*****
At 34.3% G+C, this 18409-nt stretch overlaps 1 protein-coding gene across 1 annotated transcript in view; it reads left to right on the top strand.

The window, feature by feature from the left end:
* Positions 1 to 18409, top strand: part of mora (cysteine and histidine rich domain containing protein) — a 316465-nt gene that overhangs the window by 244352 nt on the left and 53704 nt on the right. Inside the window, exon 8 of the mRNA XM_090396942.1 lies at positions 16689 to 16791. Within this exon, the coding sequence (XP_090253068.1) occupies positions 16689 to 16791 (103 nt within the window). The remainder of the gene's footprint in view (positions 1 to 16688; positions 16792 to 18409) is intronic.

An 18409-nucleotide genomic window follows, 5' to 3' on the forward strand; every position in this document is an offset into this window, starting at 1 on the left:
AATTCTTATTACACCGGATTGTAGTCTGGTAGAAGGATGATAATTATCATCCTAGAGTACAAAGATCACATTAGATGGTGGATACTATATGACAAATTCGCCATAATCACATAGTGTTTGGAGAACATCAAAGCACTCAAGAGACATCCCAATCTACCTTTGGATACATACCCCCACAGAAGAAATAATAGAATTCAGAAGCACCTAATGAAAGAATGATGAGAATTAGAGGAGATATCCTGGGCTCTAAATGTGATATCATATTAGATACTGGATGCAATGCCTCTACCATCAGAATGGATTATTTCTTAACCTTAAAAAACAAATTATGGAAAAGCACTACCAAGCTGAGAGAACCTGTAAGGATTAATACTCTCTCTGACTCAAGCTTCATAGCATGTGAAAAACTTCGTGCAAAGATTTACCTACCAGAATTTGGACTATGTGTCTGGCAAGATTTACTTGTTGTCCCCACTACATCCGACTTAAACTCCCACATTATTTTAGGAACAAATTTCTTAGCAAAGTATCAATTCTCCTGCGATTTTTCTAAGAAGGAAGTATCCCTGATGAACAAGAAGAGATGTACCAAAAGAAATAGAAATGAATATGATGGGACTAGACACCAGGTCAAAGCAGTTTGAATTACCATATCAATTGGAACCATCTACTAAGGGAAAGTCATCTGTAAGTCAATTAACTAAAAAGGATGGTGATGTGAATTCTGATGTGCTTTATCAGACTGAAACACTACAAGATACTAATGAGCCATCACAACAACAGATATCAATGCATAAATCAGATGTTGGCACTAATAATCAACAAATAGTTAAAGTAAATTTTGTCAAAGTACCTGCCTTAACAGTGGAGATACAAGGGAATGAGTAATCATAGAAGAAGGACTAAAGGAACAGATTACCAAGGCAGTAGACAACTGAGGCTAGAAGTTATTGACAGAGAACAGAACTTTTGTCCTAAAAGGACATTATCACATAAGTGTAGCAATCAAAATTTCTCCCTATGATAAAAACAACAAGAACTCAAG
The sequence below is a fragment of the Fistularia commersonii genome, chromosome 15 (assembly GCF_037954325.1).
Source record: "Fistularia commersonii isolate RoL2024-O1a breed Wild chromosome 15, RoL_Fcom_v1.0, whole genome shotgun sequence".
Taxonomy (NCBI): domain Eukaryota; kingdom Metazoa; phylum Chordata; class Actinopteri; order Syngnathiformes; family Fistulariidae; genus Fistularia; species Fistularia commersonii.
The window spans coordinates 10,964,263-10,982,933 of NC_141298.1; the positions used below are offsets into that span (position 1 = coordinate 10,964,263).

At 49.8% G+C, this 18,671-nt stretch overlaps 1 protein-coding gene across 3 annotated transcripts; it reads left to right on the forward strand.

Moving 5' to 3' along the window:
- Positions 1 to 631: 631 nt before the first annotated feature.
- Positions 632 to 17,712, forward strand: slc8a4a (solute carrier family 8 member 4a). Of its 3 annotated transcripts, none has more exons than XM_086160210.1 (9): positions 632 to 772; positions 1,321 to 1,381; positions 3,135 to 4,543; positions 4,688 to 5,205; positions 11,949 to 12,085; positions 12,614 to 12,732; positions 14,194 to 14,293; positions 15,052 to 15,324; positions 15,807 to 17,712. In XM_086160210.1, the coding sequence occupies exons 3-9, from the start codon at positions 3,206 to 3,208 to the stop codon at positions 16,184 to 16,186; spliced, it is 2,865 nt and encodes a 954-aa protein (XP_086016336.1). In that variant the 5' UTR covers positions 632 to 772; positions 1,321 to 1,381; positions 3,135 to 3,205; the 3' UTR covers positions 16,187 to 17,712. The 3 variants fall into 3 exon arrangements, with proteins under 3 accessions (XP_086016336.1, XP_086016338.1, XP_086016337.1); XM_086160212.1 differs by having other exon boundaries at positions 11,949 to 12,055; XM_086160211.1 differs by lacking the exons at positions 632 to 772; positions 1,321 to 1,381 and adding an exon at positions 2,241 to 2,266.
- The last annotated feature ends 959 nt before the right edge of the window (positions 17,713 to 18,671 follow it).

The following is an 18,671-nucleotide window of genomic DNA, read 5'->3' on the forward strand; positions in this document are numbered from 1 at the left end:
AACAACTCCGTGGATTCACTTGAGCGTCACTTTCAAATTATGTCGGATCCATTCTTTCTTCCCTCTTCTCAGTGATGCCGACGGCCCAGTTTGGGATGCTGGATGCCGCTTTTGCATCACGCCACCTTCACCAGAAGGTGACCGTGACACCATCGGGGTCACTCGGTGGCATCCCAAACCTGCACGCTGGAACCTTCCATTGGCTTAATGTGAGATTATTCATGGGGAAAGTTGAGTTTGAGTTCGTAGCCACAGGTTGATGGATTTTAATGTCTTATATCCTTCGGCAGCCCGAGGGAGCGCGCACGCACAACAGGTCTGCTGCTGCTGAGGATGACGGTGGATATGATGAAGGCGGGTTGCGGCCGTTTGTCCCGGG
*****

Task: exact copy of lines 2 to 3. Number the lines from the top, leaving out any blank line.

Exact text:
The window, feature by feature from the left end:
* Positions 1 to 18409, top strand: part of mora (cysteine and histidine rich domain containing protein) — a 316465-nt gene that overhangs the window by 244352 nt on the left and 53704 nt on the right. Inside the window, exon 8 of the mRNA XM_090396942.1 lies at positions 16689 to 16791. Within this exon, the coding sequence (XP_090253068.1) occupies positions 16689 to 16791 (103 nt within the window). The remainder of the gene's footprint in view (positions 1 to 16688; positions 16792 to 18409) is intronic.